Faster Fingerprints for the CDK

Mark Rijnbeek, who has moved to my team last month to work on the chemistry search engine for our new chemogenomics data, has given Rajarshi‘s new fingerprint implementation a test. Mark was bored to hell by the performance of the version he had in hand and it turned out that it was my old one, which had served us well for quite a while but turned out to be unusable for the amount of data we are testing now.

So he downloaded CDK 1.04, just released a few days ago, and have it a shot.

Mark wrote:

“Here’s what happens: fetch 1000 molfile clobs from Oracle, put them in a list, create a list of Molecule objects from that, and lastly calculate fingerprints on that last list.
Below is Java system output, each CDK version tested against a 1000 compounds, twice.
The numbers are milliseconds [passed] since program start.
The performance increase is very significant; the older CDK fingerprinter took about a minute (see below) for 1000 fingerprints, the new one about 7 seconds.”

The numbers for the “old code”:

0 - Start benchmark 1000 compounds.
84 - Fingerprinter set up
531 - Connected to database
120 - Resultset opened
1706 - Molfile strings retrieved from database, stored in list
3231 - Molecule objects list built
64202 - Fingerprints calculated

And then CDK 1.04:

0 - Start benchmark 1000 compounds.
77 - Fingerprinter set up
536 - Connected to database
118 - Resultset opened
909 - Molfile strings retrieved from database, stored in list
2360 - Molecule objects list built
9900 - Fingerprints calculated

These numbers are just one representative instance from multiple runs performed by Mark. They do not quite fit the numbers reported by Rajarshi, but the conditions were to different to be comparable. In our case, the achieved speed-up is 8-fold, which is a nice success and even better than Rajarshi’s reported 4-fold speed-up.

We plan to soon be reporting on benchmarking a much larger dataset.

Thanks, Rajarshi. Great stuff!

Categorised as: Open Science


  1. Mark, could you please also compare using Molecule and NNMolecule? I would expect the difference between the old code and CDK 1.0.4 to be smaller when using NNMolecule. The latter does not use IChemObjectListeners, which you do not now anyway.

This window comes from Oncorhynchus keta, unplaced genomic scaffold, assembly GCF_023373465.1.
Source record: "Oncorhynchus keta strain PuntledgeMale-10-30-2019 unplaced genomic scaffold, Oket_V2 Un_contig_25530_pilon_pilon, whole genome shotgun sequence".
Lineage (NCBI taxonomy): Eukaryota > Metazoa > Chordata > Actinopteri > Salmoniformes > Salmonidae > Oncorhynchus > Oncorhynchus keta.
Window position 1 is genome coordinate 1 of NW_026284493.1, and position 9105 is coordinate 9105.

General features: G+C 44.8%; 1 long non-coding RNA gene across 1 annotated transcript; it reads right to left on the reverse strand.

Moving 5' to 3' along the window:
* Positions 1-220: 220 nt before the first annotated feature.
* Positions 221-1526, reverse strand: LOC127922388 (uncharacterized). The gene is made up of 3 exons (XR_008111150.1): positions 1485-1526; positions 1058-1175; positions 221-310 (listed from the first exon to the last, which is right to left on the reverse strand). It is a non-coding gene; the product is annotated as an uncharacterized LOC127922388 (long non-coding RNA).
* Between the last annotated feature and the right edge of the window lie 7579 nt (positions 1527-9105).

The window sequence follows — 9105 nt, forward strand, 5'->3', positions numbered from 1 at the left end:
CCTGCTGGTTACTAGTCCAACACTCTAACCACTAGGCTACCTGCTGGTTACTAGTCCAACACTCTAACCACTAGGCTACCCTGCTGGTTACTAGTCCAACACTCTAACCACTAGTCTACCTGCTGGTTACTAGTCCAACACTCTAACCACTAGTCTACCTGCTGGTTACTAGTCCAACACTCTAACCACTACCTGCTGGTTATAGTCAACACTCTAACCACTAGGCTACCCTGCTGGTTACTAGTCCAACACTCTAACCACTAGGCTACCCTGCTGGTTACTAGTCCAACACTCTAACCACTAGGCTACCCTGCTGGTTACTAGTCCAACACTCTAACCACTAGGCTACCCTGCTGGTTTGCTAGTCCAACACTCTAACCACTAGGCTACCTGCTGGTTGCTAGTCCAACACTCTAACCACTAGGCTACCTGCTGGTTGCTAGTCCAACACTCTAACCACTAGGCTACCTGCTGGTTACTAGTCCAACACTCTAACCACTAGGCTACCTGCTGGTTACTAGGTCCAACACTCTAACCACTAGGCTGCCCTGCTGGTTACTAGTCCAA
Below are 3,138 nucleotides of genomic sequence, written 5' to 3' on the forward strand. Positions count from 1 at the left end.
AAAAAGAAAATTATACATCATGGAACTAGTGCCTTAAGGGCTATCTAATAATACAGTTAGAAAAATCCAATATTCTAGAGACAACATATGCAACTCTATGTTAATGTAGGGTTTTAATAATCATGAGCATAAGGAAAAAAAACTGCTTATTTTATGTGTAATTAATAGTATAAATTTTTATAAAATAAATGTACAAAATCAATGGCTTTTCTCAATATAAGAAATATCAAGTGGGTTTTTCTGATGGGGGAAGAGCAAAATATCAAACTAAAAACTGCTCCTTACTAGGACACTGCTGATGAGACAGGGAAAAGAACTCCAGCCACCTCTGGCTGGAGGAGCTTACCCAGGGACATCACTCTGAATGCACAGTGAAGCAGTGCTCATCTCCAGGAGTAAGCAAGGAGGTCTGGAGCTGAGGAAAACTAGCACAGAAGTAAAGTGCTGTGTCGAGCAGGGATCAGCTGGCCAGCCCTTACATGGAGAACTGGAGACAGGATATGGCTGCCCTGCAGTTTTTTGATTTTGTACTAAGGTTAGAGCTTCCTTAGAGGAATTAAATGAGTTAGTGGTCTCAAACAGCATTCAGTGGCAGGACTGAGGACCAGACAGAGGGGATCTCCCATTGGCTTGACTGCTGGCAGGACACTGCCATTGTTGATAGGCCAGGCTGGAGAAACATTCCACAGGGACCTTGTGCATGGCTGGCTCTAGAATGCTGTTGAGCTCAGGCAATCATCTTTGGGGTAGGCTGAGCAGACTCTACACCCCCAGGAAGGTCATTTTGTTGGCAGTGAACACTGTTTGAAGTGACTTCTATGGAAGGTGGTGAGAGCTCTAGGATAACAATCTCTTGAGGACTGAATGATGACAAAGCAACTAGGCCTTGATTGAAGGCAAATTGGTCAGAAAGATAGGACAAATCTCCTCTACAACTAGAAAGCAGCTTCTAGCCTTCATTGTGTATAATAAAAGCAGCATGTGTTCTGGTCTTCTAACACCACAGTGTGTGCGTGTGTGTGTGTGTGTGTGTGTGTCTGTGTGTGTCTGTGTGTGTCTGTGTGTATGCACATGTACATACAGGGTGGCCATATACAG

Even if the ratio old/new stays the same, I guess the 7 seconds still goes down to 5 or 6 using NNMolecule.

  2. Oh, and rather interesting, of course… I’d welcome some statistics on the filtering success of the fingerprints on the database… Maybe compare the path-based-only fingerprint with Stefan’s extended fingerprint… and, rather interesting, with Rajarshi’s cdk.fingerprint.MACCSFingerprinter…

  3. Mark Rijnbeek says:

    First of all sorry about a my mistake on information regarding the timing – times in ms are absolute, not relative to start time. So the calculation of fingerprints was 64s for the old code, 9.9 for the new. That’s about 6 times faster.
    I re-ran the class today and got the same factor out, although timings were different (overall slower) than above.

    There doesn’t really seem to be a performance difference between NNMolecule and Molecule. On my computer it takes around 1.3-1.5 seconds to build a list of a 1000 for both classes.

    The benchmark was already done using the extended fingerprinter. I now also measured the MACCSFingerprinte, but only had that class available in the old code; the cdk104 jar file does not seem to contain it.

    It took 187 seconds to calculate 1000 fingerprints, so pretty slow compare to the extended fingerprinter in the original post.
    0 – Start benchmark 1000 compounds.
    111 – Fingerprinter set up
    341 – Connected to database
    124 – Resultset opened
    817 – Molfile strings retrieved from database, stored in list
    1597 – Molecule objects list built
    187210 – Fingerprints calculated

  4. Mark Rijnbeek says:

    To be clear, that 187s was for the MACCSFingerprinter

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